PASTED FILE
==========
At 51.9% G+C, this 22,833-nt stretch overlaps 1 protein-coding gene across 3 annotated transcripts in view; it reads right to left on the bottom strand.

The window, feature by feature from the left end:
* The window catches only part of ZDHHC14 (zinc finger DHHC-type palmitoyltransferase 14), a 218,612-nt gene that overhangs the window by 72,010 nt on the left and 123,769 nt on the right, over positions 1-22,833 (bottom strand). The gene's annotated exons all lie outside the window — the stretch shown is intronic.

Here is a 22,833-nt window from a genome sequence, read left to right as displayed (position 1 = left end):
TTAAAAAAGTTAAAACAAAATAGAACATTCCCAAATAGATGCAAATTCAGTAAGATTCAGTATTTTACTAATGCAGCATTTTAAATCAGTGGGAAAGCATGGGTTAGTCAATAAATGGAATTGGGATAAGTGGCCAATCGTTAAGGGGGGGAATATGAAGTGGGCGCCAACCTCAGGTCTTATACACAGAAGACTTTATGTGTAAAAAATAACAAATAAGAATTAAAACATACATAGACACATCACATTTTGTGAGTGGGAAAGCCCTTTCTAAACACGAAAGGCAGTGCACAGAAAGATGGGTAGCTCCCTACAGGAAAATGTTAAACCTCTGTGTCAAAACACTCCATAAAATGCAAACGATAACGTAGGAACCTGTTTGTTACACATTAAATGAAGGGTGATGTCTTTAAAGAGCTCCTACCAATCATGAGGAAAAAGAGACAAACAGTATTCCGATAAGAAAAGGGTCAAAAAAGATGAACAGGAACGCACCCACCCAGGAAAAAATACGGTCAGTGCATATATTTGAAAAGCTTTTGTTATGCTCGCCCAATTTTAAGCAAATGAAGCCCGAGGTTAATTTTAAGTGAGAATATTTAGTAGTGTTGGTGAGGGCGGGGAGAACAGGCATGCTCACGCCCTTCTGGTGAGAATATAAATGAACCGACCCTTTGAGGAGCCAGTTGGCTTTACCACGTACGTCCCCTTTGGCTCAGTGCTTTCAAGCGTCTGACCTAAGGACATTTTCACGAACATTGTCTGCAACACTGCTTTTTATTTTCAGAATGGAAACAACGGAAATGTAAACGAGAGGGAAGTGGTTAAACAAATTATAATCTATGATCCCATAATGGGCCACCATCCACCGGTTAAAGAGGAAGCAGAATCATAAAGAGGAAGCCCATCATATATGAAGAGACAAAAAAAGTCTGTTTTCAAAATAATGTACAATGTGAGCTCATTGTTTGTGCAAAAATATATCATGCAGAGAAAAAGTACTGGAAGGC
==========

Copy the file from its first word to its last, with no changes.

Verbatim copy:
At 51.9% G+C, this 22,833-nt stretch overlaps 1 protein-coding gene across 3 annotated transcripts in view; it reads right to left on the bottom strand.

The window, feature by feature from the left end:
* The window catches only part of ZDHHC14 (zinc finger DHHC-type palmitoyltransferase 14), a 218,612-nt gene that overhangs the window by 72,010 nt on the left and 123,769 nt on the right, over positions 1-22,833 (bottom strand). The gene's annotated exons all lie outside the window — the stretch shown is intronic.

Here is a 22,833-nt window from a genome sequence, read left to right as displayed (position 1 = left end):
TTAAAAAAGTTAAAACAAAATAGAACATTCCCAAATAGATGCAAATTCAGTAAGATTCAGTATTTTACTAATGCAGCATTTTAAATCAGTGGGAAAGCATGGGTTAGTCAATAAATGGAATTGGGATAAGTGGCCAATCGTTAAGGGGGGGAATATGAAGTGGGCGCCAACCTCAGGTCTTATACACAGAAGACTTTATGTGTAAAAAATAACAAATAAGAATTAAAACATACATAGACACATCACATTTTGTGAGTGGGAAAGCCCTTTCTAAACACGAAAGGCAGTGCACAGAAAGATGGGTAGCTCCCTACAGGAAAATGTTAAACCTCTGTGTCAAAACACTCCATAAAATGCAAACGATAACGTAGGAACCTGTTTGTTACACATTAAATGAAGGGTGATGTCTTTAAAGAGCTCCTACCAATCATGAGGAAAAAGAGACAAACAGTATTCCGATAAGAAAAGGGTCAAAAAAGATGAACAGGAACGCACCCACCCAGGAAAAAATACGGTCAGTGCATATATTTGAAAAGCTTTTGTTATGCTCGCCCAATTTTAAGCAAATGAAGCCCGAGGTTAATTTTAAGTGAGAATATTTAGTAGTGTTGGTGAGGGCGGGGAGAACAGGCATGCTCACGCCCTTCTGGTGAGAATATAAATGAACCGACCCTTTGAGGAGCCAGTTGGCTTTACCACGTACGTCCCCTTTGGCTCAGTGCTTTCAAGCGTCTGACCTAAGGACATTTTCACGAACATTGTCTGCAACACTGCTTTTTATTTTCAGAATGGAAACAACGGAAATGTAAACGAGAGGGAAGTGGTTAAACAAATTATAATCTATGATCCCATAATGGGCCACCATCCACCGGTTAAAGAGGAAGCAGAATCATAAAGAGGAAGCCCATCATATATGAAGAGACAAAAAAAGTCTGTTTTCAAAATAATGTACAATGTGAGCTCATTGTTTGTGCAAAAATATATCATGCAGAGAAAAAGTACTGGAAGGC